Crassula succulents are a versatile and easy-to-care-for addition to any collection. With a wide variety of forms and colors, they can be used in a variety of ways, such as indoor bonsai plants or outdoor landscaping plants.

Crassula plants are very forgiving growers, but they will rot if left in standing water. Always err on the side of heavier and less frequent watering and enjoy watching the plants shrink as they dry and swell when re-hydrated.

Remember to provide proper light, well-draining soil, and minimal watering. Regular inspection and treatment for pests can also help ensure healthy growth.

Quick FAQ on Propagating Jade Plant

Q: How do I propagate a jade plant?

A: To propagate a jade plant, take a stem cutting that includes a leaf and a small section of stem. Allow the cutting to callus over for a few days before planting it in well-draining soil. Keep the cutting in a warm, bright location and keep the soil consistently moist, but not waterlogged.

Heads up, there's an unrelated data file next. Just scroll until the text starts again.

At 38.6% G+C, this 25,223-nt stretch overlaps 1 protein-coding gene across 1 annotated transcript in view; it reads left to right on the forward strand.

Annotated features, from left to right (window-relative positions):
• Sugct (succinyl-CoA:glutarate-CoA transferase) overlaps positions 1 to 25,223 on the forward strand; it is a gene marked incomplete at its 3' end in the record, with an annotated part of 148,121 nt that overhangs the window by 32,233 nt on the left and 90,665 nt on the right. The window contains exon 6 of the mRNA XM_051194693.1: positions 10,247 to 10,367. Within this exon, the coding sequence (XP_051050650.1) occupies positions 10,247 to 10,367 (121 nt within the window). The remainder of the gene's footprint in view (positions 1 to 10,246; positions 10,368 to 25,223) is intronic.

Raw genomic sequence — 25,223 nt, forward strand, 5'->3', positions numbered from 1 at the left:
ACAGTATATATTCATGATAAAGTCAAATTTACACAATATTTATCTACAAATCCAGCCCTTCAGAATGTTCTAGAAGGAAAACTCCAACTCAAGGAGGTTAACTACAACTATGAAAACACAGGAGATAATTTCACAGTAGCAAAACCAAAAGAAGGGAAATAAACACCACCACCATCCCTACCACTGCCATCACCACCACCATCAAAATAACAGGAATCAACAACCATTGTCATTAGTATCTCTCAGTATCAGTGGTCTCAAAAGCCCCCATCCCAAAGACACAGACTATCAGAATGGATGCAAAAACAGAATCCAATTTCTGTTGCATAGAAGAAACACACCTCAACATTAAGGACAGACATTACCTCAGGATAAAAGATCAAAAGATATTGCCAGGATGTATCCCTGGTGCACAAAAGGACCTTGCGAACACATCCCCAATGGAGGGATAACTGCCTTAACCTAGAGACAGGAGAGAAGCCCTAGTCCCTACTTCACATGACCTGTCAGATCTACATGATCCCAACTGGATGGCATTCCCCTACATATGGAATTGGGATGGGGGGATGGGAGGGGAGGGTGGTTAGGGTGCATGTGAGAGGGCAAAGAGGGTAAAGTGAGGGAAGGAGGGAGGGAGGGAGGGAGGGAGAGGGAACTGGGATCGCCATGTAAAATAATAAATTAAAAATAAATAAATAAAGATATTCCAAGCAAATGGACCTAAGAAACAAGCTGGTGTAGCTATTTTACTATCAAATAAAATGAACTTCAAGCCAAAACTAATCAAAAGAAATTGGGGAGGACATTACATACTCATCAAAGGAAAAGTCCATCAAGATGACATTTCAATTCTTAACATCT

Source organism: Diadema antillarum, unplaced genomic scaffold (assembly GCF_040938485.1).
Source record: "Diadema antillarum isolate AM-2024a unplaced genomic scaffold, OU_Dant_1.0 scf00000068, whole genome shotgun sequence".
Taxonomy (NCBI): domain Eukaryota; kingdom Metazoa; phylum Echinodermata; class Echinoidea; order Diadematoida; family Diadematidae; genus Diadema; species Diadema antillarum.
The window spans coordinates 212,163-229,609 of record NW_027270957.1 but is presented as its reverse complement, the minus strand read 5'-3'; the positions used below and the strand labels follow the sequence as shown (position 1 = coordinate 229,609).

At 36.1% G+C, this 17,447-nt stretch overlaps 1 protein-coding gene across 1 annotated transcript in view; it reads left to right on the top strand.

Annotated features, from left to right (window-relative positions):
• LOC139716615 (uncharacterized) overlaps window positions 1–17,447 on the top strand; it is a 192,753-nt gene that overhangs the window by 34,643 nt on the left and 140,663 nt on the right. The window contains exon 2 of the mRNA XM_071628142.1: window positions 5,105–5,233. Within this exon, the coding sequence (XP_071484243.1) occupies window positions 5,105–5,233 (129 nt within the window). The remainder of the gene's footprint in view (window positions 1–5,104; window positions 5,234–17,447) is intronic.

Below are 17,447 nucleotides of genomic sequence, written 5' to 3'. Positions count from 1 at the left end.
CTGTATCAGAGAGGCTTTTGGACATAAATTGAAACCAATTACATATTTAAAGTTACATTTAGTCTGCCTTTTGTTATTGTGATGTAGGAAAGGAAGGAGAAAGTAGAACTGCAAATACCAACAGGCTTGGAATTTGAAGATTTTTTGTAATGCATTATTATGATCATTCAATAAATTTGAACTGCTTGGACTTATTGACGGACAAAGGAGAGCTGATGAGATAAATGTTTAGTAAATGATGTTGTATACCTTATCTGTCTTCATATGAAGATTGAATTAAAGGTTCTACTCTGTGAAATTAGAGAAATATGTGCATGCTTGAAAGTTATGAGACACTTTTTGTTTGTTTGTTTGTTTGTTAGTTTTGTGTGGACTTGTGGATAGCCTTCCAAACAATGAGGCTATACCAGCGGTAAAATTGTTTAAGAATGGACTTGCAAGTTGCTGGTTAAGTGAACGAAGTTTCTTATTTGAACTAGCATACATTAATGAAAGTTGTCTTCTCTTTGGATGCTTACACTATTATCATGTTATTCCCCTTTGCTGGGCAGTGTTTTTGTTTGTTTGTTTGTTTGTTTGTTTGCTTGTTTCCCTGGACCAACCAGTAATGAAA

Q: How long does it take for a jade plant cutting to root?

A: It can take anywhere from several weeks to several months for a jade plant cutting to root, depending on the conditions in which it is kept.


Q: Can jade plants be propagated from leaves?

A: Yes, jade plants can be propagated from leaves, although stem cuttings are more common. To propagate from a leaf, remove a healthy leaf from the plant and allow it to callus over for a few days before planting it in well-draining soil.


Q: What is the best time of year to propagate a jade plant?

A: Spring or summer is the best time of year to propagate a jade plant, as the plant is actively growing during these months and is more likely to root and establish itself quickly.


Q: Do I need to mist my jade plant cutting?

A: No, you don’t need to mist your jade plant cutting, but it is important to keep the soil consistently moist to encourage root growth. You shouldn’t ever really mist your succulents anyways.